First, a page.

2. Data Warehousing and Dimensional Modelling :

What is a Data Warehouse?

A data warehouse is a relational database that is designed for query and analysis rather than for transaction processing. It usually contains historical data derived from transaction data, but it can include data from other sources. It separates analysis workload from transaction workload and enables an organization to consolidate data from several sources.

In addition to a relational database, a data warehouse environment includes an extraction, transportation, transformation, and loading (ETL) solution, an online analytical processing (OLAP) engine, client analysis tools, and other applications that manage the process of gathering data and delivering it to business users.

As per Bill Inmon who is regarded as father of Data Warehousing, “A data warehouse is a subject-oriented, integrated, time-variant and non-volatile collection of data in support of management's decision making process”.

Subject Oriented - Data warehouses are designed to help you analyze data. For example, to learn more about your company's sales data, you can build a warehouse that concentrates on sales. Using this warehouse, you can answer questions like "Who was our best customer for this item last year?" This ability to define a data warehouse by subject matter, sales in this case, makes the data warehouse subject oriented.

Integrated - Integration is closely related to subject orientation. Data warehouses must put data from disparate sources into a consistent format. They must resolve such problems as naming conflicts and inconsistencies among units of measure. When they achieve this, they are said to be integrated.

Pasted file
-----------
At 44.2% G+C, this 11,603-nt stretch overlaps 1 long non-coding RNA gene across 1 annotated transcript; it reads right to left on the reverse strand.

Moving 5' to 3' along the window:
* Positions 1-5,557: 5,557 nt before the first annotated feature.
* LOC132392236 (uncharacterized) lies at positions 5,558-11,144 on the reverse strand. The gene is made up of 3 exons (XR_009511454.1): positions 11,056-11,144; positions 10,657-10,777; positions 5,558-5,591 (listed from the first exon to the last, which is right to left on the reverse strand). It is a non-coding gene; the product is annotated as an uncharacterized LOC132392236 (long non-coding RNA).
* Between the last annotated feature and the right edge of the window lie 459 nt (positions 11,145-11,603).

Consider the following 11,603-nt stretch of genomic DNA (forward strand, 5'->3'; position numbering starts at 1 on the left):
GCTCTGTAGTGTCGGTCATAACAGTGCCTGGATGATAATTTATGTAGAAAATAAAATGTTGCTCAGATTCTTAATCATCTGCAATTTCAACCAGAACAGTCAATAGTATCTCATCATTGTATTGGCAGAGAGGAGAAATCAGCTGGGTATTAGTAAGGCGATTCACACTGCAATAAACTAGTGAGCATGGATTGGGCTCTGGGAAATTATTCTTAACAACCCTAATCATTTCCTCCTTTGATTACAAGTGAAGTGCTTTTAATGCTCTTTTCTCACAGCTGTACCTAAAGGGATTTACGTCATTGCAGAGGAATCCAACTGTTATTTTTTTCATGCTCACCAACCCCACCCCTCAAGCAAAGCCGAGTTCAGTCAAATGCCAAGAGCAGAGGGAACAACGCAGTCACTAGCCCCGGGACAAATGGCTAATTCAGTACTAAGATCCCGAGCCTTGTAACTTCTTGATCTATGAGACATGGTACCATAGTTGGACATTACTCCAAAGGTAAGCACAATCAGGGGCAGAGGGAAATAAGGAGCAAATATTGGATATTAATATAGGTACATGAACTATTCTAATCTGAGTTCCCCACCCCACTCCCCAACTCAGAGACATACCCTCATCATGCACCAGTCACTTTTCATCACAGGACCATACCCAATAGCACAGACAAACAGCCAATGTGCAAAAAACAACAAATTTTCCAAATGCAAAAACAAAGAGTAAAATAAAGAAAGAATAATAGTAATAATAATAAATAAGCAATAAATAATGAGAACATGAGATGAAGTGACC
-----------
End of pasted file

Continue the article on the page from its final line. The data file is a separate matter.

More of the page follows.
Nonvolatile - Nonvolatile means that, once entered into the warehouse, data should not change. This is logical because the purpose of a warehouse is to enable you to analyse what has occurred.

Time Variant - In order to discover trends in business, analysts need large amounts of data. This is very much in contrast to online transaction processing (OLTP) systems, where performance requirements demand that historical data be moved to an archive. A data warehouse's focus on change over time is what is meant by the term time variant.

Ralph Kimball and Bill Inmon are considered most respected thought leaders in Data warehouse and Business Intelligence space.

There is no right or wrong approach. But more and more datawarehouse systems have evolved into dimensional model as propounded by Ralph Kimball.

What is dimensional modelling?

Dimensional modelling is widely accepted as the preferred technique for presenting analytic data. It addresses two simultaneous requirements:

  1. Deliver data that’s understandable to the business users.
  2. Deliver fast query performance.

In case after case, for more than five decades, IT organizations, consultants, andbusiness users have naturally gravitated to a simple dimensional structure to matchthe fundamental human need for simplicity. Simplicity is critical because it ensuresthat users can easily understand the data, as well as allows software to navigate anddeliver results quickly and efficiently. The ability to visualize something as abstract as a set of data in a concrete and tangible way is the secret of understandability.

Another requirement is faster query performance. Normalized structure (or ER Model) are immensely useful for operational processing because insert and update transaction touches the database in only one place. Normalized models, are too complicated for BI queries. Users can’t understand normalized models that resemble a complex business application such as typical organization Sales metrics revenue and profits by year/quarter/product,/region/ category/sales executive. Most relational database management systems can’t efficiently query a normalized model; the complexity of users’ unpredictable queries overwhelms the database optimizers, resulting in disastrous query performance.  Dimensional model addresses overly complex schemas in the presentation area.

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